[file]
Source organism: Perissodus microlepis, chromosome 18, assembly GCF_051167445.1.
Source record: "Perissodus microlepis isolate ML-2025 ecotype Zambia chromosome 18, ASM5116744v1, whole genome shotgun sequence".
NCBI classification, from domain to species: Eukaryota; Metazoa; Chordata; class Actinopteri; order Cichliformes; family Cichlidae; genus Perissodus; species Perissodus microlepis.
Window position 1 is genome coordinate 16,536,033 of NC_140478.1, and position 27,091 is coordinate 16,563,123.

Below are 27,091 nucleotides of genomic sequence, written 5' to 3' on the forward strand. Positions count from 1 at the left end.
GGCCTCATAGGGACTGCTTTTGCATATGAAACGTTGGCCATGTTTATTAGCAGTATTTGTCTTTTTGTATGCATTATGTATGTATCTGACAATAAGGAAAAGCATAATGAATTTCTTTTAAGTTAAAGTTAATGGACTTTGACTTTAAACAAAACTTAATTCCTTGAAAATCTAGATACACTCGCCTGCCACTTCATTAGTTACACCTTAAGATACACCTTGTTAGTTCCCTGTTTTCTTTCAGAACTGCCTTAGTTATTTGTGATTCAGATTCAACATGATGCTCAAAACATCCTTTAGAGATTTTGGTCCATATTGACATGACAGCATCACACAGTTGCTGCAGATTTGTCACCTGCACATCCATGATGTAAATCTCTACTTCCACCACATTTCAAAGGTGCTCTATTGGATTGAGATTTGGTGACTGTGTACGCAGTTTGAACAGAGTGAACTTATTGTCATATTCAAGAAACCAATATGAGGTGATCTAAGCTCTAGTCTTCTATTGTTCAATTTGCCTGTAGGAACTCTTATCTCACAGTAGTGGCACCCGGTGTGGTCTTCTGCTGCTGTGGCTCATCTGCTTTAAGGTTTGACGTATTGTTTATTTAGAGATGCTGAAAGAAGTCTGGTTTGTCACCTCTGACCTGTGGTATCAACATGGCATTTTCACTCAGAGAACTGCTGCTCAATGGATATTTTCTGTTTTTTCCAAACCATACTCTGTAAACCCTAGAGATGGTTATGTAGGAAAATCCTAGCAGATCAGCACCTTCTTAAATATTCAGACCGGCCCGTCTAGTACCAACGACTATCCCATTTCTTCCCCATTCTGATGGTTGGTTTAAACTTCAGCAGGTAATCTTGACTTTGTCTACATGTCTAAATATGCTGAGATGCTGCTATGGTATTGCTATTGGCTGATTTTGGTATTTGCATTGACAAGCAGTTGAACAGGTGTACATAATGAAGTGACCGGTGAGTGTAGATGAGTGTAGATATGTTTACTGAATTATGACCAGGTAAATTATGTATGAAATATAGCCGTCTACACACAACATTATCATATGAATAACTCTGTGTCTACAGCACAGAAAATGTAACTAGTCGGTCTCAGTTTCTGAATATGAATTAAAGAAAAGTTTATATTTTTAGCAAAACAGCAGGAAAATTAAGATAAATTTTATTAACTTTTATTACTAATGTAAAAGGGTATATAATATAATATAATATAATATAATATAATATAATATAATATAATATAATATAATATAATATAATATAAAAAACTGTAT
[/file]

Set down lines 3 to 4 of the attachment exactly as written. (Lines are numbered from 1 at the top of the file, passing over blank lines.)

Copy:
NCBI classification, from domain to species: Eukaryota; Metazoa; Chordata; class Actinopteri; order Cichliformes; family Cichlidae; genus Perissodus; species Perissodus microlepis.
Window position 1 is genome coordinate 16,536,033 of NC_140478.1, and position 27,091 is coordinate 16,563,123.